A very special shiva evening

This evening the house again overflowed and the rains brought us inside where visitors ringed the lounge, den and kitchen. We were so happy to number among our visitors Neal, a family friend of Pamela's, whose residency at Sick Kids brought him to our rooms mornings and sometimes evenings to follow the progress or lack of progress with Sasha's fistula. His gentleness, friendly smile and warmth were great comforts during a difficult time in March. We were also thrilled to see nurses Val, Kim and Laura. Laura, another nurse who often stopped Sasha in the hall for a chat, and Lori and Lisa (Sasha's wonderful OTs) joined us for prayers.

And then the surprise of our week was a visit by Dr. Jennifer Russell, Sasha's cardiologist, and Christine, one of Cardiology's clinical leads. Sasha's baby room, now Mia's room, overflowed with the laughter of 10 wonderful woman. With Pammy holding Mia, Lynn massaging her feet and the Dr, nurses and OTs laughing at recollections of Mia's birth I felt a tremendous warmth toward Sick Kids.

I then chatted with Christine and she helped me see beyond where my mind has twirled over the last few weeks. As Sasha's treatment moved from fixes to palliative care I began to see transplants and extreme surgical interventions as palliative, buying a little time, but always requiring more work, tremendous medical support and often additional transplants. I have often thought, What if we had known what we knew at the end, would we have still started Sasha on the same course? I asked Dr. Russell, Could you have told us Sasha would like not have more than a very few years with us? No, she said, we just dont know, they said Sasha had three days to live and she lived 5 weeks. I have been wondering if we could have had better information on the risks Sasha faced. And finally I have come to realise that it was never about how long Sasha would be with us. Pamela, Dr. Russell and my concern was always on the quality of the life. So whether it was 2 years or 5 or 15 or 30 years is less the issue than Sasha's enjoyment of her time. And I realise we had enough information and that detailed readings or discussions with other parents on possible poor outcomes with us living at hospital would not have changed the course of our experience. We were filled with hope, sometimes an innocent and naive hope, and that hope was dashed after the second surgery. And although we always said Sasha had been so unlucky with complications after surgery we were also very lucky in that we are certain she experienced a range of discomforts but not chronic or acute pain.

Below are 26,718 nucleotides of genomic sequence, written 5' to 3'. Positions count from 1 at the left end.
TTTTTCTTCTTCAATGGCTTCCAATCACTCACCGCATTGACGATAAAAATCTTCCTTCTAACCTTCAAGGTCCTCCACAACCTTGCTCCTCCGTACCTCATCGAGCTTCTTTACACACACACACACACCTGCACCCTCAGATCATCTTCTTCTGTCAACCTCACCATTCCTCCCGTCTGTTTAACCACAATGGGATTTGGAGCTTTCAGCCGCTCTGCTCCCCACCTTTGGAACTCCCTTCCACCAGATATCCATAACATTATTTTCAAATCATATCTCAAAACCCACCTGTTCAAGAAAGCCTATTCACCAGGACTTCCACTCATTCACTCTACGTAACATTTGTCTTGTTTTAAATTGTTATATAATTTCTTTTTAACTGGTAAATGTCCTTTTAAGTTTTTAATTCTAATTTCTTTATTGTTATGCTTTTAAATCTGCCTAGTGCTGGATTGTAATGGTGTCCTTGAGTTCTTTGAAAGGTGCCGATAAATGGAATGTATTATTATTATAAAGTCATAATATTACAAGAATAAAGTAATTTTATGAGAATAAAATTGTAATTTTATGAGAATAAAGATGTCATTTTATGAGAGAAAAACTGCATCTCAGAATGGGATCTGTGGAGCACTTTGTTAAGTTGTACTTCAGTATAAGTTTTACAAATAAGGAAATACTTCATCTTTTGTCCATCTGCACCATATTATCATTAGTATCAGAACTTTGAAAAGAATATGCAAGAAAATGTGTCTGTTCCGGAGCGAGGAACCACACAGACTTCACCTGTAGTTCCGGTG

It was a powerful evening, accompanied by driving rain and thunder, among friends. The presence of so many of Sasha's hospital team tonight in Sasha's first room, with the big pink wood letters of her name on the wall, meeting Mia, was cathartic. As Sasha's Sick Kids care givers continue to give, beyond our wildest expectations, tonight left me more at peace with Sasha's passing than at any time since her funeral and better able to focus on our beautiful memories of Sasha and on ways we can give back.

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